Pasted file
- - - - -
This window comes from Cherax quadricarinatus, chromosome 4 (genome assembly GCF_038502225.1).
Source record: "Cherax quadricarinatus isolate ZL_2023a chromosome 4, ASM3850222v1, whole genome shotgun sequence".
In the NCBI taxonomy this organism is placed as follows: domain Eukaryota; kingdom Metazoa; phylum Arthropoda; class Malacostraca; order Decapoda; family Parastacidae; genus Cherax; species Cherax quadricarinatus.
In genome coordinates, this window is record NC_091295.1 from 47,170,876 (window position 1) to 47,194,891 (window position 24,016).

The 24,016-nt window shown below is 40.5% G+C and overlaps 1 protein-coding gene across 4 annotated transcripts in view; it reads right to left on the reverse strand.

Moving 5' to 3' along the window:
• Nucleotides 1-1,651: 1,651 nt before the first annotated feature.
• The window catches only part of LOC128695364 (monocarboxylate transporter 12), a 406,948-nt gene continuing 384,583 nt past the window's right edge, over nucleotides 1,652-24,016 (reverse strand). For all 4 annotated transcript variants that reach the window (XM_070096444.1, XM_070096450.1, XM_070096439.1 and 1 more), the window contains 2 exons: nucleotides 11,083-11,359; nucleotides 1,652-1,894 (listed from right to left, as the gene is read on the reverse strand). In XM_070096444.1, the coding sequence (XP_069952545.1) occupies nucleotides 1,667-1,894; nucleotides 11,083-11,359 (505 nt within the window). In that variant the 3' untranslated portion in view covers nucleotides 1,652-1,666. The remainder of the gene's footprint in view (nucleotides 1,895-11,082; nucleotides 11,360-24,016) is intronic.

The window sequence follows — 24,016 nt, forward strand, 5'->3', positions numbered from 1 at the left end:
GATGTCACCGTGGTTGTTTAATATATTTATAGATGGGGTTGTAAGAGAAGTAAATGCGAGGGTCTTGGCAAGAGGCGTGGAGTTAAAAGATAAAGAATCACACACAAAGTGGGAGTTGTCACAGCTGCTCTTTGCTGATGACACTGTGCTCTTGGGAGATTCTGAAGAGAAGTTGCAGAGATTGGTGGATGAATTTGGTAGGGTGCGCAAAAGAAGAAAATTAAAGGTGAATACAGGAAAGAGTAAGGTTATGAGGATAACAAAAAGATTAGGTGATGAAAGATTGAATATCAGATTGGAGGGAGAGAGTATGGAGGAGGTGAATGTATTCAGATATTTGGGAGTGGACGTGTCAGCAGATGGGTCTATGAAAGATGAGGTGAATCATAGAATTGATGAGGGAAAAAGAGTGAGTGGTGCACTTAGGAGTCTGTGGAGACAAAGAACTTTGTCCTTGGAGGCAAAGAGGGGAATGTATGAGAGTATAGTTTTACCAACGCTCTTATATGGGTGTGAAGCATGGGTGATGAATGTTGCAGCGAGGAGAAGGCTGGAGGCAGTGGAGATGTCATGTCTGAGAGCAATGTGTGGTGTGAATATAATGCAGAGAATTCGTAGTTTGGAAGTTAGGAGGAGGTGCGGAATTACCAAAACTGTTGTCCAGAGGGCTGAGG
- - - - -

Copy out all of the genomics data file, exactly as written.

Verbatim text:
This window comes from Cherax quadricarinatus, chromosome 4 (genome assembly GCF_038502225.1).
Source record: "Cherax quadricarinatus isolate ZL_2023a chromosome 4, ASM3850222v1, whole genome shotgun sequence".
In the NCBI taxonomy this organism is placed as follows: domain Eukaryota; kingdom Metazoa; phylum Arthropoda; class Malacostraca; order Decapoda; family Parastacidae; genus Cherax; species Cherax quadricarinatus.
In genome coordinates, this window is record NC_091295.1 from 47,170,876 (window position 1) to 47,194,891 (window position 24,016).

The 24,016-nt window shown below is 40.5% G+C and overlaps 1 protein-coding gene across 4 annotated transcripts in view; it reads right to left on the reverse strand.

Moving 5' to 3' along the window:
• Nucleotides 1-1,651: 1,651 nt before the first annotated feature.
• The window catches only part of LOC128695364 (monocarboxylate transporter 12), a 406,948-nt gene continuing 384,583 nt past the window's right edge, over nucleotides 1,652-24,016 (reverse strand). For all 4 annotated transcript variants that reach the window (XM_070096444.1, XM_070096450.1, XM_070096439.1 and 1 more), the window contains 2 exons: nucleotides 11,083-11,359; nucleotides 1,652-1,894 (listed from right to left, as the gene is read on the reverse strand). In XM_070096444.1, the coding sequence (XP_069952545.1) occupies nucleotides 1,667-1,894; nucleotides 11,083-11,359 (505 nt within the window). In that variant the 3' untranslated portion in view covers nucleotides 1,652-1,666. The remainder of the gene's footprint in view (nucleotides 1,895-11,082; nucleotides 11,360-24,016) is intronic.

The window sequence follows — 24,016 nt, forward strand, 5'->3', positions numbered from 1 at the left end:
GATGTCACCGTGGTTGTTTAATATATTTATAGATGGGGTTGTAAGAGAAGTAAATGCGAGGGTCTTGGCAAGAGGCGTGGAGTTAAAAGATAAAGAATCACACACAAAGTGGGAGTTGTCACAGCTGCTCTTTGCTGATGACACTGTGCTCTTGGGAGATTCTGAAGAGAAGTTGCAGAGATTGGTGGATGAATTTGGTAGGGTGCGCAAAAGAAGAAAATTAAAGGTGAATACAGGAAAGAGTAAGGTTATGAGGATAACAAAAAGATTAGGTGATGAAAGATTGAATATCAGATTGGAGGGAGAGAGTATGGAGGAGGTGAATGTATTCAGATATTTGGGAGTGGACGTGTCAGCAGATGGGTCTATGAAAGATGAGGTGAATCATAGAATTGATGAGGGAAAAAGAGTGAGTGGTGCACTTAGGAGTCTGTGGAGACAAAGAACTTTGTCCTTGGAGGCAAAGAGGGGAATGTATGAGAGTATAGTTTTACCAACGCTCTTATATGGGTGTGAAGCATGGGTGATGAATGTTGCAGCGAGGAGAAGGCTGGAGGCAGTGGAGATGTCATGTCTGAGAGCAATGTGTGGTGTGAATATAATGCAGAGAATTCGTAGTTTGGAAGTTAGGAGGAGGTGCGGAATTACCAAAACTGTTGTCCAGAGGGCTGAGG